The COVID-19 crisis has amplified the warning: dependence on Chinese products is a key vulnerability for Western nations

By Ian Madsen
Poli­cy Analyst
Fron­tier Cen­tre for Public Policy

Many key phar­ma­ceu­ti­cal ingre­dients used in North Ame­ri­ca repor­te­dly come from Chi­na or, in the case of gene­rics, India.

In turn, India imports key ingre­dients from Chi­na. So diver­ting imports from Chi­na to India might not redu­ce our depen­den­ce on Chi­ne­se manufacturers.

In addi­tion, Chi­na rese­rves the right to pro­vi­de its citi­zens with vital drugs befo­re expor­ting them.

Chi­na has for years domi­na­ted non-stra­te­gic exports such as toys, house­wa­res, con­su­mer elec­tro­nics, ligh­ting pro­ducts and fur­ni­tu­re; gar­de­ning and land­sca­ping equ­ip­ment and tools; har­dwa­re and power tools; appa­rel, texti­les and footwear.

Ordi­na­ri­ly, depen­den­ce on a major pro­du­cer for more impor­tant pro­ducts need not be wor­ry­ing. Unless, of cour­se, that fore­ign pro­vi­der has pro­duc­tion pro­blems, social disor­der, an epi­de­mic like COVID-19, civil war, revo­lu­tion, natio­nal disa­ster or diplo­ma­tic stan­doff with Cana­da, the Uni­ted Sta­tes or the­ir allies.

But Chi­na is also the major, some­ti­mes sole sup­plier, of a wide varie­ty of stra­te­gic or cru­cial items.

Among the­se more vital goods are com­po­nents for avio­nics and other defen­ce elec­tro­nics and optics uses, inc­lu­ding some parts of com­pu­ters. Inde­ed, half of the prin­ted cir­cu­it boards used in U.S. mili­ta­ry elec­tro­nics come from Chi­na. A key com­po­nent in solid roc­ket engi­nes is sole­ly made in China.

Some of the­se com­po­nents are used by defen­se con­trac­tors such as Nor­th­rop Grum­man, Honey­well and Loc­khe­ed Mar­tin. Cana­da, of cour­se, pur­cha­ses air­craft from U..S contractors.

Apple’s iPho­nes are made in Chi­na, which also con­trols the out­put of micro­chips in Taiwan.

The Chi­ne­se have moved far up the value cha­in, making incre­asin­gly sophi­sti­ca­ted or spe­cia­li­zed pro­ducts, with few com­pe­ti­tors. They’re a major sup­plier of elec­tri­cal machi­ne­ry and fac­to­ry equ­ip­ment. They also pro­du­ce many com­po­nents for vehic­le and heavy equ­ip­ment manufacturers.

Emble­ma­tic of our depen­den­ce on Chi­na is the rare earth issue. The­se exo­tic metals are used in defen­ce elec­tro­nics, night vision sys­tems, magnets in elec­tric motors, and other spe­cia­li­zed, high-tech­no­lo­gy pro­ducts, many of them with impor­tant, even cru­cial mili­ta­ry applications.

Whi­le the­se metals don’t con­sti­tu­te a big mar­ket, they’re cru­cial in making many of the­se stra­te­gic, inno­va­ti­ve pro­ducts. And they’re dif­fi­cult or impos­si­ble to substitute.

Chi­na no lon­ger has a mono­po­ly on pro­du­cing them, but it refi­nes the vast majo­ri­ty of the rare ear­ths pro­du­ced. Ore is ship­ped to Chi­na for refi­ning, then expor­ted to indu­stries aro­und the world.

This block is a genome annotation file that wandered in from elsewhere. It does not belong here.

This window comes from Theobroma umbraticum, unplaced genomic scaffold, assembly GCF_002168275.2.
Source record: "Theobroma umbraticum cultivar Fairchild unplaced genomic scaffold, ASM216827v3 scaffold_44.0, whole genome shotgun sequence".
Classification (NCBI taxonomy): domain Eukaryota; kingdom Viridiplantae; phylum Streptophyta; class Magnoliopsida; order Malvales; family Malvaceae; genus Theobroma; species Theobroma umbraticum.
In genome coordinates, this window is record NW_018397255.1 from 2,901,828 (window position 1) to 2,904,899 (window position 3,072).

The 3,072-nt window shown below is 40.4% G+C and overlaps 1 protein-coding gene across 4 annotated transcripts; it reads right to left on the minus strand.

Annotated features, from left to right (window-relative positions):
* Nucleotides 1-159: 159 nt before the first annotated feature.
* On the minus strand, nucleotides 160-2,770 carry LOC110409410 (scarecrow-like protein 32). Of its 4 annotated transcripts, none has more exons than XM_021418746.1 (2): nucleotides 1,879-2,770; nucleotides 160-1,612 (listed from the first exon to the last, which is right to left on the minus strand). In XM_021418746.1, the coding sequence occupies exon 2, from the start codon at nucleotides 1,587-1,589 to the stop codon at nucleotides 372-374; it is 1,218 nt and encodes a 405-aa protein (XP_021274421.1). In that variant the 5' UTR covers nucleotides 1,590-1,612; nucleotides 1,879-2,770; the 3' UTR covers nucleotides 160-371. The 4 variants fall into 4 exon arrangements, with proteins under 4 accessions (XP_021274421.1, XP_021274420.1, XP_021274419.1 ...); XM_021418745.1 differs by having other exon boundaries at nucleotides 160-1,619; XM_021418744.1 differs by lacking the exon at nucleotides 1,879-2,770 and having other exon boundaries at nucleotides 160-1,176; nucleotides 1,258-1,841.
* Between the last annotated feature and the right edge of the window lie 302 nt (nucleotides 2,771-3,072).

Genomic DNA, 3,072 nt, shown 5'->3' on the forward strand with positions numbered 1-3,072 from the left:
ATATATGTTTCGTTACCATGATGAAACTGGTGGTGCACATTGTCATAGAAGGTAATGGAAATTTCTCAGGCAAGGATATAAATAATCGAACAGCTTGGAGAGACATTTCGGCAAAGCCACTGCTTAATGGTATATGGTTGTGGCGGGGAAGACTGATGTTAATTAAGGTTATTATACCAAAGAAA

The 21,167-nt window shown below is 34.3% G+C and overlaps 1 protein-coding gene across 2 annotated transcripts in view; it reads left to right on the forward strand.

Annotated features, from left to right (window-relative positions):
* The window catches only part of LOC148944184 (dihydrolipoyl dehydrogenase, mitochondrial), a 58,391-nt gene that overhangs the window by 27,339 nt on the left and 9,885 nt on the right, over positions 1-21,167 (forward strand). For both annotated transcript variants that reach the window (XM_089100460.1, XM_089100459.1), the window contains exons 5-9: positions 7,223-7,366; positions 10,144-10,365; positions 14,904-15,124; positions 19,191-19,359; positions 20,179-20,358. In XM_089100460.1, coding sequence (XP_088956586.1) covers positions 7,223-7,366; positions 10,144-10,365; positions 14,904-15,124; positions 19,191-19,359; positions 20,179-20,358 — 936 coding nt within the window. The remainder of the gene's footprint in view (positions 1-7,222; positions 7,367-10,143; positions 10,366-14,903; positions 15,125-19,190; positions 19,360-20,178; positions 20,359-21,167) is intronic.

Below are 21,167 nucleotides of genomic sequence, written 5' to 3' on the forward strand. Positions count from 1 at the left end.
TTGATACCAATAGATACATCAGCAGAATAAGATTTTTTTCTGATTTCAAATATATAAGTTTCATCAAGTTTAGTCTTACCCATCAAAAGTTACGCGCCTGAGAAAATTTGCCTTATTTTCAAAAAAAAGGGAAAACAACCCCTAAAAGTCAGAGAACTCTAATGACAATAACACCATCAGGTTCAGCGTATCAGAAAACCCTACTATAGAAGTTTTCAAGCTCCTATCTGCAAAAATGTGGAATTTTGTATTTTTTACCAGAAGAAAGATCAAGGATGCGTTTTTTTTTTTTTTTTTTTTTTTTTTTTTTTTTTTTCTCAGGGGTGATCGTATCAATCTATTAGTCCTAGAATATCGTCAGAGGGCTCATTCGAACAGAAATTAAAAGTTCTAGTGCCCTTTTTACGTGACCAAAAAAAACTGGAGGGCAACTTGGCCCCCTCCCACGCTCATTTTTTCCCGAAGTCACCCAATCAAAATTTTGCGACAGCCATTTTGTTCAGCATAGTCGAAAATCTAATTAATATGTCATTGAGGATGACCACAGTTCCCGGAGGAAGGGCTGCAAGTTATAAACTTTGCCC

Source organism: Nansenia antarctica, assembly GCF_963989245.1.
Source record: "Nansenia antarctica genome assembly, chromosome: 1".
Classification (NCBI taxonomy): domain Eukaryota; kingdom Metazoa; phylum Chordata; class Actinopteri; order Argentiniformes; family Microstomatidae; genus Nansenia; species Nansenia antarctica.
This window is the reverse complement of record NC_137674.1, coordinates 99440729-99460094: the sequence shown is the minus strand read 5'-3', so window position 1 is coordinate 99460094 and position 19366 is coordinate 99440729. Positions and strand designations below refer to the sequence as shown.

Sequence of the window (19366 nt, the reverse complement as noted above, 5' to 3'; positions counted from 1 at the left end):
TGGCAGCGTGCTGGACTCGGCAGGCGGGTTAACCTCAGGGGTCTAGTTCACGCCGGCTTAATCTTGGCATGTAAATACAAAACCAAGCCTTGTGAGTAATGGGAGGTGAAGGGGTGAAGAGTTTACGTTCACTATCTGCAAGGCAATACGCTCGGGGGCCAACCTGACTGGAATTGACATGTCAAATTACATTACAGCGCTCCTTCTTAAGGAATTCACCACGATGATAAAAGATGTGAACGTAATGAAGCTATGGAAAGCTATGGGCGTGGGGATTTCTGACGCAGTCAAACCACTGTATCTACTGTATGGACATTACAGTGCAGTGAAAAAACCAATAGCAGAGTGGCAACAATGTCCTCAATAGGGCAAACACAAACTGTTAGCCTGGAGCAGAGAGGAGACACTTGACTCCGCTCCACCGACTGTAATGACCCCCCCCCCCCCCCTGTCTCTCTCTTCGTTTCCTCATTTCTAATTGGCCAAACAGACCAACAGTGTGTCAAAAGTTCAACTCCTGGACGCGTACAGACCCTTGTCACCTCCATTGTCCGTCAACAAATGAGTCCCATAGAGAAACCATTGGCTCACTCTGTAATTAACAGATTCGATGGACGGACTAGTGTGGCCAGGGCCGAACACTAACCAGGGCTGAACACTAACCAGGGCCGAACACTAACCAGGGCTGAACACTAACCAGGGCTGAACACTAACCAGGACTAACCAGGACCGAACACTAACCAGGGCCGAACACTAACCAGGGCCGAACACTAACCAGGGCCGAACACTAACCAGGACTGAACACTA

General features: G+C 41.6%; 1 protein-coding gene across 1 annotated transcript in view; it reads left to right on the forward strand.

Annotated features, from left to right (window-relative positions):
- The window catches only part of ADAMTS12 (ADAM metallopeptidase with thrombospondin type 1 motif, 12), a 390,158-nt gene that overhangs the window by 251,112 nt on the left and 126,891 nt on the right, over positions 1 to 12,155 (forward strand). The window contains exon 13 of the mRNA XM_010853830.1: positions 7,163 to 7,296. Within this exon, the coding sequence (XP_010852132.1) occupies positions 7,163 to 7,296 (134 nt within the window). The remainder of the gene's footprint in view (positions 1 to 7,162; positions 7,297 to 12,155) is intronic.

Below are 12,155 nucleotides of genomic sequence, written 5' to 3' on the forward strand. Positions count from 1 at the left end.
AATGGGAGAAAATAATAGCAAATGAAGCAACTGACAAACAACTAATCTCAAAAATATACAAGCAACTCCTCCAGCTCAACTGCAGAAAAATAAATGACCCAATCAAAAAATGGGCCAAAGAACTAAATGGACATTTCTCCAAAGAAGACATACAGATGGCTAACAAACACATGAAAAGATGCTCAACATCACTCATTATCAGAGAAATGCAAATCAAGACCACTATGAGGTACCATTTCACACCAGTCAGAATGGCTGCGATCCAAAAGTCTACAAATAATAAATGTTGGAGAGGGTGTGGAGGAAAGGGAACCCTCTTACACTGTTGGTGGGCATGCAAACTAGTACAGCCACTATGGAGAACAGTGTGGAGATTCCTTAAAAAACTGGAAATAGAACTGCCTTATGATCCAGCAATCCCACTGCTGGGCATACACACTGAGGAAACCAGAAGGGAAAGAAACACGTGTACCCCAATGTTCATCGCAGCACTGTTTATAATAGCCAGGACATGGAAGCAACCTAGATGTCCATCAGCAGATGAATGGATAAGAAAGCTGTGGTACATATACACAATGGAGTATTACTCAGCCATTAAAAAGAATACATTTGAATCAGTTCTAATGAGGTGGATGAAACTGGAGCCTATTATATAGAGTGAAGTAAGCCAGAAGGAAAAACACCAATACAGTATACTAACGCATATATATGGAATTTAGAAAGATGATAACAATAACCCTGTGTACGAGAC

Chi­na tem­po­ra­ri­ly cut off ship­ments to one big impor­ter, Japan, during a ter­ri­to­rial waters dispu­te in 2010, sen­ding pri­ces for the­se sub­stan­ces soaring. The­re are suspi­cions that it mani­pu­la­tes the mar­ket by flo­oding or with­hol­ding pro­ducts to under­cut poten­tial new pro­du­cers or refi­ners.

The U.S. Defen­se Depart­ment has signed an accord with the Cana­dian govern­ment to sup­port the deve­lop­ment of new rare earth mines and refi­ne­ries. Japan pro­po­ses to invest in a rare earth refi­ne­ry pro­ject in Texas.

Con­si­de­ring it’s 10 years sin­ce Chi­na fle­xed its musc­les by with­hol­ding rare ear­ths from Japan, then flo­oding the mar­ket to kill off com­pe­ti­tors (such as Moly­corp), it has taken a long time for Western powers to ful­ly appre­cia­te how depen­dent they are on many pro­ducts from China.

The COVID-19 cri­sis has ampli­fied the war­ning: this is a key vul­ne­ra­bi­li­ty for com­pa­nies and nations, and can thre­aten the very health of a nation’s people.

As China’s tech­ni­cal and indu­strial indi­spen­sa­bi­li­ty grows, the dan­ger of being held hosta­ge by the Com­mu­nist Par­ty of Chi­na also grows.

Time is run­ning out for Western govern­ments to diver­si­fy sup­plies of pro­ducts that are key to living stan­dards and inter­na­tio­nal competitiveness.

It’s time to wake up and deve­lop plans for new sup­ply lines for vital goods. Hope­ful­ly our leaders will rever­se this major stra­te­gic error and diver­si­fy sup­ply – and per­haps bring home much of pro­duc­tion – whi­le there’s still time.

This redi­rec­tion stra­te­gy could be part of any futu­re eco­no­mic relief packages.

Not eve­ry­thing can or sho­uld be made in North Ame­ri­ca, Western Euro­pe or other frien­dly pla­ces. But much of it sho­uld be moved out of risky regions that have dubio­us regard for intel­lec­tu­al pro­per­ty, human rights or the rule of law.

Care­ful inve­stors look at geo­gra­phi­cal diver­si­fi­ca­tion, depen­den­ce on sin­gle sup­pliers, quali­ty and relia­bi­li­ty of local health servi­ces, and juris­dic­tio­nal poli­ti­cal and legal risk. Apply­ing tho­se fac­tors, Chi­na doesn’t measu­re up well. 

We can, and sho­uld, do bet­ter. Our health, safe­ty, pro­spe­ri­ty and futu­re inde­pen­den­ce depend on it.

Ian Mad­sen is a senior poli­cy ana­lyst with the Fron­tier Cen­tre for Public Poli­cy.

© Troy Media